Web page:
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David Foster Wallace on Argumentative Writing and Nonfiction

October 7, 2014 by Shane Parrish


In December 2004, Bryan A. Garner, who had already struck up a friendship with David
Foster Wallace, started interviewing state and federal judges as well as a few key writers.
With over a hundred interviews under his belt by January 2006, he called David to
suggest they do an interview. So on February 3, 2006 the two finally got together in Los
Angeles for an extensive conversation on writing and life that offers a penetrating look
into our collective psyche. Their conversation has been captured in Quack This Way:
David Foster Wallace & Bryan A. Garner Talk Language and Writing.
Very few things get me more excited than reading one smart person interview another. I
mean, were not talking TV puff pieces here, were talking outright depth with an incisive
look at culture.
For context, Garner is the author of a book that, admittedly, I have a hard time not
opening on a weekly basis: Garners Modern American Usage, which helps explain some
of the insightful banter between the two.
When asked if, before writing a long nonfiction piece, he attempts to understand the
structure of the whole before starting, Wallace simply responded no.
Elaborating on this he goes on to say:
Everybody is different. I dont discover the structure except by writing sentences because
I cant think structurally well enough. But I know plenty of good nonfiction writers.
Some actually use Roman-numeral outlines, and they wouldnt even know how to begin
without it.
If you really ask writers, at least most of the ones I know and people are always
interested and want to know what you do most of them are habits or tics or
superstitions we picked up between the ages of 15 and 25, often in school. I think at a
certain point, part of ones linguistic nervous system gets hardened over that time or
something, but its all different.
I would think for argumentative writing it would be very difficult, at a certain point, not
to put it into some kind of outline form.
Were it me, I see doing it in the third or fourth draft as part of the Oh my God, is what
Im saying making any sense at all? Can somebody whos reading it, who cant read my
mind, fit it into some sort of schematic structure of argument?
I think a more sane person would probably do that at the beginning. But I dont know that
anybody would be able to get away with . . . Put it this way: if you couldnt do it, if you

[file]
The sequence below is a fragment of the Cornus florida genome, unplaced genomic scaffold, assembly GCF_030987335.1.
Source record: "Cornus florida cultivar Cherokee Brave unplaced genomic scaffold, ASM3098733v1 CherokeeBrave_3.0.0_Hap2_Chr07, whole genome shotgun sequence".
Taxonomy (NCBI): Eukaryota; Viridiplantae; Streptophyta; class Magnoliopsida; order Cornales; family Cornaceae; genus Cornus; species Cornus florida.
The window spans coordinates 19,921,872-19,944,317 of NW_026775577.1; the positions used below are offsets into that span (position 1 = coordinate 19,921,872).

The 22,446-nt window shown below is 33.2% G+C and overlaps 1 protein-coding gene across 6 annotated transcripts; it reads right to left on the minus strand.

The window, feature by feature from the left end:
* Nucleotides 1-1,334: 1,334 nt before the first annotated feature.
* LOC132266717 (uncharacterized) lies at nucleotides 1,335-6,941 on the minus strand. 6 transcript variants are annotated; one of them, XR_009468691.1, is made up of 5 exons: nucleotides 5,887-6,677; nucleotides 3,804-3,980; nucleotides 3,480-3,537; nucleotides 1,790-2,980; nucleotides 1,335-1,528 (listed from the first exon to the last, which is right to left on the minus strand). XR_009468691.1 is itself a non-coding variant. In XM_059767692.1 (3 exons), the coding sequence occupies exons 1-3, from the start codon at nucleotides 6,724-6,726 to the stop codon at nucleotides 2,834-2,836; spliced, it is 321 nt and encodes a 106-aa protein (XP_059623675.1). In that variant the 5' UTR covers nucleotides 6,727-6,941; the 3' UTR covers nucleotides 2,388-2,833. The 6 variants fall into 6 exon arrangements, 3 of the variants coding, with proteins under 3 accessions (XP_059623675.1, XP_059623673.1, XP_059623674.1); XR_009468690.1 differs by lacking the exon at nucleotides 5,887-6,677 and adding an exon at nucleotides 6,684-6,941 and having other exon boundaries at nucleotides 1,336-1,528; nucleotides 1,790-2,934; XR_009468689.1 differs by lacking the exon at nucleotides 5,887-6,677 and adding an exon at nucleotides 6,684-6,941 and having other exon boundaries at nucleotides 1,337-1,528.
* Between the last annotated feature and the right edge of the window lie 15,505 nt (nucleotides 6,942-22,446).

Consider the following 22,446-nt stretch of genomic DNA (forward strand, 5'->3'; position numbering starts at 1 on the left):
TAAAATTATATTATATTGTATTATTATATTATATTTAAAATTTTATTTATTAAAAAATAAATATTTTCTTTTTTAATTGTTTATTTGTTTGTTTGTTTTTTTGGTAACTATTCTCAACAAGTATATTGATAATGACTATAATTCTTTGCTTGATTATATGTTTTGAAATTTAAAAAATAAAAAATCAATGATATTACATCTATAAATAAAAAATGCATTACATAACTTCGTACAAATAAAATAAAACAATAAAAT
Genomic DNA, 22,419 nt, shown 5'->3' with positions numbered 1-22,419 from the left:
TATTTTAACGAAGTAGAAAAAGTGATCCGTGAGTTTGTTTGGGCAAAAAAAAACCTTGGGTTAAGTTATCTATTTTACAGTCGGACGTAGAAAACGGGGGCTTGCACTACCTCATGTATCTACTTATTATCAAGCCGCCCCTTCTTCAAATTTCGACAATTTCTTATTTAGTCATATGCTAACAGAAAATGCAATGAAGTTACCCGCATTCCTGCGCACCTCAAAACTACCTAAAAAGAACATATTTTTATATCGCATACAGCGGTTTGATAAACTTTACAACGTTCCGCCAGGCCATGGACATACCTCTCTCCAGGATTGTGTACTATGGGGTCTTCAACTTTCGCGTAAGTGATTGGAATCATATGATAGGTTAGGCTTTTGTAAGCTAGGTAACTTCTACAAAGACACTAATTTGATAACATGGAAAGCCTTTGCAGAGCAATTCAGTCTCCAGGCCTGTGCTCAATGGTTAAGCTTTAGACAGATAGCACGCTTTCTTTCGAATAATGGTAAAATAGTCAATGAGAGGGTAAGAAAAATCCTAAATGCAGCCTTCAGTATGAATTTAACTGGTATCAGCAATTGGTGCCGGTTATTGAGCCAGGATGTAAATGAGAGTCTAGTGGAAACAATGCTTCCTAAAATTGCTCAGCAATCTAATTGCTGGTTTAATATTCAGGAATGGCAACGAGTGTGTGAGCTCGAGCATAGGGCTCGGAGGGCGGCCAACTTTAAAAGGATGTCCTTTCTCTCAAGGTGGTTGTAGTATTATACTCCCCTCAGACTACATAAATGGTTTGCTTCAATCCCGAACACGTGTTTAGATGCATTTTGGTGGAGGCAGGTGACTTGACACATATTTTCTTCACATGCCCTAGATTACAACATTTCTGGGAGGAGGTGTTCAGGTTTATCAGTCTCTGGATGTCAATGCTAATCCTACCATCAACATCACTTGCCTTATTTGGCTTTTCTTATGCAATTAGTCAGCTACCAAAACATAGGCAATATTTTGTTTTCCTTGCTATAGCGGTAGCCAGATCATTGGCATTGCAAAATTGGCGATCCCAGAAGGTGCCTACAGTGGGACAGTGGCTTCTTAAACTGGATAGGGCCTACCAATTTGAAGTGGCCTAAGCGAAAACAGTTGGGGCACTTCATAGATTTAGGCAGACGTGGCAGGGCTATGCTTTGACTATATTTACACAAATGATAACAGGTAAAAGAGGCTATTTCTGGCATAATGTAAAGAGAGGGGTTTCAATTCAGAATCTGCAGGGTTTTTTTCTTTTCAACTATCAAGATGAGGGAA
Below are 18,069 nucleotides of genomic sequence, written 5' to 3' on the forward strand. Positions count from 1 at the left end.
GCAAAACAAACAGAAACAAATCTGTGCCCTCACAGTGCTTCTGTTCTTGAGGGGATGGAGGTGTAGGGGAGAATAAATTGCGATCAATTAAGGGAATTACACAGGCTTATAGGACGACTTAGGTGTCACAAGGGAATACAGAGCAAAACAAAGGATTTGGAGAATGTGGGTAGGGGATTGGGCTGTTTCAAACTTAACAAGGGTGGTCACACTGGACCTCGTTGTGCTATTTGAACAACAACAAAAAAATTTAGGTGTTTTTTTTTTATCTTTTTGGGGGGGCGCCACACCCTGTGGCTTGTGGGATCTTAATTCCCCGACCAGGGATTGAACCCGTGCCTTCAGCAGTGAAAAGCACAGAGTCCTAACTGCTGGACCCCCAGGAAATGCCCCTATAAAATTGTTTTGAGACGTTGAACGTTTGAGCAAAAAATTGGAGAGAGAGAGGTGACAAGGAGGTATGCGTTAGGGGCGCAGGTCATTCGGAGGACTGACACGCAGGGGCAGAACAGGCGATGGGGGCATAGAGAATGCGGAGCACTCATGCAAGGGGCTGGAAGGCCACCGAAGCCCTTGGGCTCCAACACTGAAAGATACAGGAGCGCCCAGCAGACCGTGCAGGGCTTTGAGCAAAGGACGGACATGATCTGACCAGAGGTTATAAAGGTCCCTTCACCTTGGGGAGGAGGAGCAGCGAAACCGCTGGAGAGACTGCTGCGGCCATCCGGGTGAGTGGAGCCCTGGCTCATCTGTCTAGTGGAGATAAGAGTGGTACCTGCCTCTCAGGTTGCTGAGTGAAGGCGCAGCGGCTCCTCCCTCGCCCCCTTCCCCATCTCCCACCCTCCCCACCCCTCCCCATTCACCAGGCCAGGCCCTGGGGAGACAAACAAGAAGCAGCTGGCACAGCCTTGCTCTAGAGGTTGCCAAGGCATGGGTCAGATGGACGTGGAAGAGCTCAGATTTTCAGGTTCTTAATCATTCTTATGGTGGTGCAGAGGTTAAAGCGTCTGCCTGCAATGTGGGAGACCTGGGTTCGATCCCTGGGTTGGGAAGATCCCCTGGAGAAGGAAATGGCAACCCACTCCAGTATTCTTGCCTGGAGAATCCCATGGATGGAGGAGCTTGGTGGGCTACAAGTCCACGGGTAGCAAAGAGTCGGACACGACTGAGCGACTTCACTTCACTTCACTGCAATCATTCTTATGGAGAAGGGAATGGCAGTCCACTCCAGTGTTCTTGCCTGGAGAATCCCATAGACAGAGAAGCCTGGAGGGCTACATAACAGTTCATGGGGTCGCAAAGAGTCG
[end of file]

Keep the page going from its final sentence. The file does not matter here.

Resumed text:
cant put . . . If youre writing an argumentative thing, which I think people in your
discipline are, if you couldnt, if forced, put it into an outline form, youre in trouble.

David Foster Wallace on Argumentative Writing and Nonfiction


Commenting on what constitutes a good opening in argumentative writing, Wallace
offers:
A good opener, first and foremost, fails to repel. Right? So its interesting and engaging.
It lays out the terms of the argument, and, in my opinion, should also in some way imply
the stakes. Right? Not only am I right, but in any piece of writing theres a tertiary
argument: why should you spend your time reading this? Right? So heres why the
following issue might be important, useful, practical. I would think that if one did it
deftly, one could in a one-paragraph opening grab the reader, state the terms of the
argument, and state the motivation for the argument. I imagine most good argumentative
stuff that Ive read, you could boil that down to the opener.
Garner, the interviewer, follows this up by asking Do you think of most pieces as having
this, in Aristotles terms, a beginning, a middle, and an endthose three parts?
I think, like most things about writing, the answer lies on a continuum. I think the
interesting question is, how much violence do you do to the piece if you reprise it in a
three-act . . . a three-part structure.

The middle should work . . . It lays out the argument in steps, not in a robotic way, but in
a way that the reader can tell (a) what the distinct steps or premises of the argument are;
and (b), this is the tricky one, how theyre connected to each other. So when I teach
nonfiction classes, I spend a disproportionate amount of my time teaching the students
how to write transitions, even as simple ones as however and moreover between
sentences. Because part of their belief that the reader can somehow read their mind is